Surprisingly, many companies fail to recognize the critical role of lubricant selection and application in reducing TCO. An independent survey found that 60% of companies believe lubricants can reduce maintenance expenses by less than 5%. In fact, for some sectors, improving lubrication practices can cut maintenance and repair costs by as much as 30%. In other words, companies that fail to incorporate lubricants into their comprehensive TCO assessments are potentially leaving money on the table.
Proper lubricant selection and management can affect costs significantly.
In a survey, 46% of users acknowledged that errors in lubricant selection or management caused unplanned downtime.
Twenty-seven percent said their cost exceeded $250,000, and more than one in 10 admitted the associated costs exceeded $1 million.
TCO programs do not always generate benefits that are immediately obvious.
Getting TCO right is often about balancing short-term and long-term costs with long-term improvements. Mining equipment is designed to be durable, and its tolerance to poor or lax maintenance can make it difficult to quickly demonstrate tangible benefits of a TCO program. For a program to succeed, companies must look ahead and recognize that selecting better quality grease today and having a strong grease management and reliability program can reduce maintenance costs in the long run.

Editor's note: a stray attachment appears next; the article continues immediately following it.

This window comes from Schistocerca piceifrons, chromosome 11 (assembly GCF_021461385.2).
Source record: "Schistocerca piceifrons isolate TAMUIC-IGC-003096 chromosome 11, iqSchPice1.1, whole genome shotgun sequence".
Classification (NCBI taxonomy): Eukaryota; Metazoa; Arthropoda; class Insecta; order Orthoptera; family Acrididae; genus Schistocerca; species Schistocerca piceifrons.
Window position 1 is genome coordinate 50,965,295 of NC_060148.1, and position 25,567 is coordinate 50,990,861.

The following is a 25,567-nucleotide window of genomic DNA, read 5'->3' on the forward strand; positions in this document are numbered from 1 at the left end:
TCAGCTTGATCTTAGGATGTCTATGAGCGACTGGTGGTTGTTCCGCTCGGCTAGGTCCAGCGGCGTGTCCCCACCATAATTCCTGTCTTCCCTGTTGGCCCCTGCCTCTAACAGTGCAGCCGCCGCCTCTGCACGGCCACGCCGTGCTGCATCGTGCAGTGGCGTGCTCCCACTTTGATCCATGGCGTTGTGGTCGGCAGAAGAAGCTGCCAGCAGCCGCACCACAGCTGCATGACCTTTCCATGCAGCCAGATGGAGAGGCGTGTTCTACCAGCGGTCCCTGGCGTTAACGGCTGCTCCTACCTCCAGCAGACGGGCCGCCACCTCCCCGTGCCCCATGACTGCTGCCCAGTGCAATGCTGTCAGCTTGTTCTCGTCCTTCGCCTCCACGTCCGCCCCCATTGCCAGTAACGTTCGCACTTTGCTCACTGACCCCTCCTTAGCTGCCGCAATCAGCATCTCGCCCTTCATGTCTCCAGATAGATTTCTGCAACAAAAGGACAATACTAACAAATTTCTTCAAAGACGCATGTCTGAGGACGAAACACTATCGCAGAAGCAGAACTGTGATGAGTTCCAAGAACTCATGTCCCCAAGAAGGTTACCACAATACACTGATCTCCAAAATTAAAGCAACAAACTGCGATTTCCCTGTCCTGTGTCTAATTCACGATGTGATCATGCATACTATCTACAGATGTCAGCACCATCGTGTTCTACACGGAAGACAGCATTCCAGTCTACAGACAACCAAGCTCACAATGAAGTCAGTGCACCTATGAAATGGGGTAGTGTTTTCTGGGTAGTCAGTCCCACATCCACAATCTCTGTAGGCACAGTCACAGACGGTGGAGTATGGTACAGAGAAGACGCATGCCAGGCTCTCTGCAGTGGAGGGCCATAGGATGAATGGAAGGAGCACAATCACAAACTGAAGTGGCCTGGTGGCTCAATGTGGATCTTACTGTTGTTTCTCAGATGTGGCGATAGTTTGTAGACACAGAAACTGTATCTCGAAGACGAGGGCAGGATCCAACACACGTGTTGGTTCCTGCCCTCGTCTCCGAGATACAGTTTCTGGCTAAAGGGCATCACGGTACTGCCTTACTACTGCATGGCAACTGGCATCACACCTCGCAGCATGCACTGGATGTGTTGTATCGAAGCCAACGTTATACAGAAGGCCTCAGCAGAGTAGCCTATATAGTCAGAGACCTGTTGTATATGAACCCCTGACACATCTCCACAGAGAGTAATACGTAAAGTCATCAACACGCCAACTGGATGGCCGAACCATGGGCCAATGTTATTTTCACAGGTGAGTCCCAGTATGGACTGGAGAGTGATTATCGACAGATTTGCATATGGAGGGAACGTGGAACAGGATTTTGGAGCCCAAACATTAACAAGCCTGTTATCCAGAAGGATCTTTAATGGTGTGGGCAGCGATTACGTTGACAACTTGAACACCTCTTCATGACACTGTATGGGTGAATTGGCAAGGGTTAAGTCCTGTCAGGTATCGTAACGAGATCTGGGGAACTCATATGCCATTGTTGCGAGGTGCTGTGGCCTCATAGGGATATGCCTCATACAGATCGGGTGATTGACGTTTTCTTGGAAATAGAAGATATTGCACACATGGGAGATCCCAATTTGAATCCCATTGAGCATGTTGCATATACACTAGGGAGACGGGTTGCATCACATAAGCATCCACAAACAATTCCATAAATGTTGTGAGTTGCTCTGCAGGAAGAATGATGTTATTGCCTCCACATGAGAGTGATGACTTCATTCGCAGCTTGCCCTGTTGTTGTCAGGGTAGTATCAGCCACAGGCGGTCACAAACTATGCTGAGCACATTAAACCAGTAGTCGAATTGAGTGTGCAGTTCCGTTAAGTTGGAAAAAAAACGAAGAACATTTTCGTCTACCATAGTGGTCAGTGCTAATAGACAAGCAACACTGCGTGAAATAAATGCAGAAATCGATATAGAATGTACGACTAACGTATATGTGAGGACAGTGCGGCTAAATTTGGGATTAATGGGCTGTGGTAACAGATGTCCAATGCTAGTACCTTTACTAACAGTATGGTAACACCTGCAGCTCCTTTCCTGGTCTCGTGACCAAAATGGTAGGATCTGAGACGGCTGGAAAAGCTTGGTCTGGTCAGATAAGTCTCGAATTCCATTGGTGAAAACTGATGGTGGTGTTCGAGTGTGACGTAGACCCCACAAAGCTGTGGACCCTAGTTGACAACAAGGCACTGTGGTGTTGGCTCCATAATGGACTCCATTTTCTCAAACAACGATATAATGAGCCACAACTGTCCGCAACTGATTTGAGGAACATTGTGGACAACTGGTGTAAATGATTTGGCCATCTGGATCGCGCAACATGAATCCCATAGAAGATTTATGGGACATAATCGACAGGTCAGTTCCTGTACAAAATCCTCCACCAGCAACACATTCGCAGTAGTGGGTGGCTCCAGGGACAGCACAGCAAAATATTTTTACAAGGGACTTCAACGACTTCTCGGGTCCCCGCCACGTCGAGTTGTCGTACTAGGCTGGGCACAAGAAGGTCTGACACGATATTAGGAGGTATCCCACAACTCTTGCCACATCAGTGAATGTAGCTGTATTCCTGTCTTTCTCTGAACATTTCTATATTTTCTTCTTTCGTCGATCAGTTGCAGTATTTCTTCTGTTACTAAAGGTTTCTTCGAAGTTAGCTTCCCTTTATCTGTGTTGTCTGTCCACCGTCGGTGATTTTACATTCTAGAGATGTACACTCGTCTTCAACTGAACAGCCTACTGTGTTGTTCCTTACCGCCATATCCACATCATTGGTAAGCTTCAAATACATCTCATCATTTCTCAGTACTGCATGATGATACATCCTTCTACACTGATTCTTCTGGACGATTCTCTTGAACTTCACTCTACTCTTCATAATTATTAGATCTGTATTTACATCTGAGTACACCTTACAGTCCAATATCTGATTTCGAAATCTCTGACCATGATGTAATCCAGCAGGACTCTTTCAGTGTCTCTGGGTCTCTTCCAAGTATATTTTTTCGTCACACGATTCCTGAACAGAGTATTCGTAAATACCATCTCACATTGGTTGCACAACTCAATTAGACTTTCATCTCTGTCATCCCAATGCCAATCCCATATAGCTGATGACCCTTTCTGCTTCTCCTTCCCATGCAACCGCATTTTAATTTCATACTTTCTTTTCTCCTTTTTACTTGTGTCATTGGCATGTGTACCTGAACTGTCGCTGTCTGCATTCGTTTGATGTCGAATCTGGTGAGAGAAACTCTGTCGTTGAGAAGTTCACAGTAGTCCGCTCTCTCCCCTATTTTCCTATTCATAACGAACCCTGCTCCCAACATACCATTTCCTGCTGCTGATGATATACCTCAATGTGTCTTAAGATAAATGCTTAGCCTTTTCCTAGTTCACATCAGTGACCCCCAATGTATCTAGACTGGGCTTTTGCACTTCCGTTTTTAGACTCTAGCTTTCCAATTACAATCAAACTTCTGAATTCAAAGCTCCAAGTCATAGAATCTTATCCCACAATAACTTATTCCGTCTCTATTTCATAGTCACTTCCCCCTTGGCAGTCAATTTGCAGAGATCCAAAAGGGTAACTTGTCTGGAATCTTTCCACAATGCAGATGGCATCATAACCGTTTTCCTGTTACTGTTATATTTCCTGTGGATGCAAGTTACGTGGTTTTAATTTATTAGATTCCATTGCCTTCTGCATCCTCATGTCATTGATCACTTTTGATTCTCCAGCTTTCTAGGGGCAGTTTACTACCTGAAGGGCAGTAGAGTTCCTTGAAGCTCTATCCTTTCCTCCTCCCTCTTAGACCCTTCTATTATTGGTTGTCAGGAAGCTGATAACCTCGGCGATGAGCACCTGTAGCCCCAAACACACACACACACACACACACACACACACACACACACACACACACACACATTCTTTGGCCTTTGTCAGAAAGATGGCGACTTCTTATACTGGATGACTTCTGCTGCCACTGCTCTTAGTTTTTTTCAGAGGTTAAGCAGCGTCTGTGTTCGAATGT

How to help prevent a failure
Given our years of experience working with all types of mining equipment, Shell Lube Service Experts can help spot early signs of trouble before they result in unplanned downtime or equipment failure. When our experts conduct preliminary assessments on a shovel, they typically start with a visual examination of all components, looking for loose bolts, cracks in the frame, noises, and other general housekeeping. Next, they check the gear box temperatures and take oil samples (if the customer requests it).
They also inspect all pumps and injectors for grease and air leaks, check the system pressure and review all lubrication points throughout the machine to ensure each component is receiving the proper amounts of grease. In addition, they examine the open gear lube system, dipper handle, rack and pinion, slew gear and pinion, and spray or drip feed system.
They also conduct by-pass checks on all injectors.
An example of one inspection underscores the importance of regular inspections.